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Category: Symbols

061. ouroboros

Taken from a Greek phrase meaning “tail devourer,” this ancient symbol of a serpent eating its tail is perfect for a cemetery. Representing an eternal cycle of renewal, death is not seen as an end… it’s another beginning.

Ouroboros, Recoleta Cemetery

The serpent is often accompanied by a sphere—another symbol of eternity—or some other circular form. The ouroboros on front gate is difficult to make out from a distance:

Ouroboros, Recoleta Cemetery

Another beautiful example is on the Demarchi y Quiroga family vault. For an explanation of the moth, see this post:

Ouroboros, Recoleta Cemetery

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053. xp

The name of Christ in Greek is Christos (Χριστός) & the first two letters form a common Christian symbol. It’s everywhere in Recoleta Cemetery & is even incorporated into the entrance gate design… the XP hidden among decorative ivy.

XP, Recoleta Cemetery

XP, Recoleta Cemetery

XP, Recoleta Cemetery

XP, Recoleta Cemetery

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049. skull & crossbones

The most obvious & frequently used cemetery symbol is a skull & crossbones. Real skulls & bones were often piled at the entrance to a cemetery to leave no doubt about what was inside. Later adopted as a danger sign, an indication of poison & a pirate’s flag, it always reminds us of one thing—death.

What has always struck me as interesting is the rather comical nature of this symbol in Recoleta Cemetery. Most of the skulls have a cartoon-ish quality about them, showing a devilish grin or oddly round eye sockets:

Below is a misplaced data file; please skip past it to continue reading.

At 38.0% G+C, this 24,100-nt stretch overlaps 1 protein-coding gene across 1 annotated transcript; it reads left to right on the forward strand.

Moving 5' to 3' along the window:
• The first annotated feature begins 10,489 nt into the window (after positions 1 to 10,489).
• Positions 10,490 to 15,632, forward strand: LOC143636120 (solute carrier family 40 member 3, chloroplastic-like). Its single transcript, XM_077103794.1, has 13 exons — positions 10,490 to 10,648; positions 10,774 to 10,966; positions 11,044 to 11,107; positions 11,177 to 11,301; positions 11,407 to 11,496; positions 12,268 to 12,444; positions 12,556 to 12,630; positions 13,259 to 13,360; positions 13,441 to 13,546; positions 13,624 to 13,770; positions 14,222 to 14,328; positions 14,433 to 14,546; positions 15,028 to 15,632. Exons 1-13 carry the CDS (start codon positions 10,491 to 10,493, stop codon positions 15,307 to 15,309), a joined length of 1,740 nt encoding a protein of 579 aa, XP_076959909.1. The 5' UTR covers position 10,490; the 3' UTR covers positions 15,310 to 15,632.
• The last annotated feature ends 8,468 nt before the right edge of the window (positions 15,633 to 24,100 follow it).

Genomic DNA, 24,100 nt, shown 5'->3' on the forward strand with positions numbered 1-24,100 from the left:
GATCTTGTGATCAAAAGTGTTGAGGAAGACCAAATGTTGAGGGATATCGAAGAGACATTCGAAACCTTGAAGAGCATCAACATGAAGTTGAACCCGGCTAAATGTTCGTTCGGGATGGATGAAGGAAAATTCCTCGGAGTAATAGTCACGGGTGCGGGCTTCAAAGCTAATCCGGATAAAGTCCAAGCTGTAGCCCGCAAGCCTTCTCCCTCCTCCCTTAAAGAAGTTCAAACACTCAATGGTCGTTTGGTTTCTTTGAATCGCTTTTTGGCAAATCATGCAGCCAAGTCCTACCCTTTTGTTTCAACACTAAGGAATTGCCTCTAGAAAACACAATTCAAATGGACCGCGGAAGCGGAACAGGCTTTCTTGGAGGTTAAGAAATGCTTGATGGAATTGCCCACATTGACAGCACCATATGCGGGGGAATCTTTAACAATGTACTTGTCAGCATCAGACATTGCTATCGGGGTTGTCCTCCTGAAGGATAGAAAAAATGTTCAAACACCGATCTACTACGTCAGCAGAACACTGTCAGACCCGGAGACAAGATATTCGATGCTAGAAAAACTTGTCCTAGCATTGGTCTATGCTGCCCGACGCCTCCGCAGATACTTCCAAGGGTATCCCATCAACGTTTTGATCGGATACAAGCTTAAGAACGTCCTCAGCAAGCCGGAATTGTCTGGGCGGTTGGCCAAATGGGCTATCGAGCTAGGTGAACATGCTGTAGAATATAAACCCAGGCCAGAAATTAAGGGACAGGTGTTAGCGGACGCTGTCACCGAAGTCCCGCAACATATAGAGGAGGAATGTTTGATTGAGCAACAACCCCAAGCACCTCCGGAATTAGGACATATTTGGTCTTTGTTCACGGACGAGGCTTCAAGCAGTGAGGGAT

Skull & crossbones, Recoleta Cemetery

Skull & crossbones, Recoleta Cemetery

Skull & crossbones, Recoleta Cemetery

Skull & crossbones, Recoleta Cemetery

Skull & crossbones, Recoleta Cemetery

It makes accurate depictions all the more spooky:

Skull & crossbones, Recoleta Cemetery

And although there is very little graffiti inside Recoleta Cemetery, some people get inspired by their surroundings:

Skull & crossbones, Recoleta Cemetery

Photos #3, 4, 5 & 7 by Marcelo. A later post with more photos can be found here.

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036. like a moth to a flame

Moths are perfect symbols for cemeteries… Just think about it. As a caterpillar wraps itself in a cocoon, it appears to be dead. But after metamorphosis takes place, it is reborn as a winged creature that is attracted to light. The life cycle of a moth is therefore a wonderful allegory for a loved one who passes away, is transformed & later reborn… heading to the light:

Moth, Recoleta Cemetery

In spite of the comforting imagery involved, there are few moths in Recoleta Cemetery. The most obvious is in the center of the entrance gate. Some sources say that it is a bee, not a moth. Even I used to believe that until I could resolve the obvious differences in body structure. Coupled with other moth images I’ve found inside (one example above), there’s no doubt in my mind that it is *not* a bee.

Moth, Recoleta Cemetery

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025. owls

Symbolism is tricky to discuss since any number of different attributes can be assigned to a single image. Certainly Greeks used the owl as a symbol of wisdom, & it eventually came to represent the goddess Athena. According to “Stories in Stone: A Field Guide to Cemetery Symbolism & Iconography” by Douglas Keister, owls can also signify watchfulness & contemplative solitude. Common behavior of owls can be provide comfort when associated with a cemetery, assuring vigilance during a family’s darkest hour.

The first owl anyone sees as they enter Recoleta Cemetery is the large, mustard-colored one on the entrance gate. Be sure to look up:

Owl, Recoleta Cemetery

Others are less obvious & used for ornamentation:

Owl, Recoleta Cemetery

Owl, Recoleta Cemetery

If interested, check out the tombs of Ernesto Bunge or Manuel Alcorta for more images of owls.

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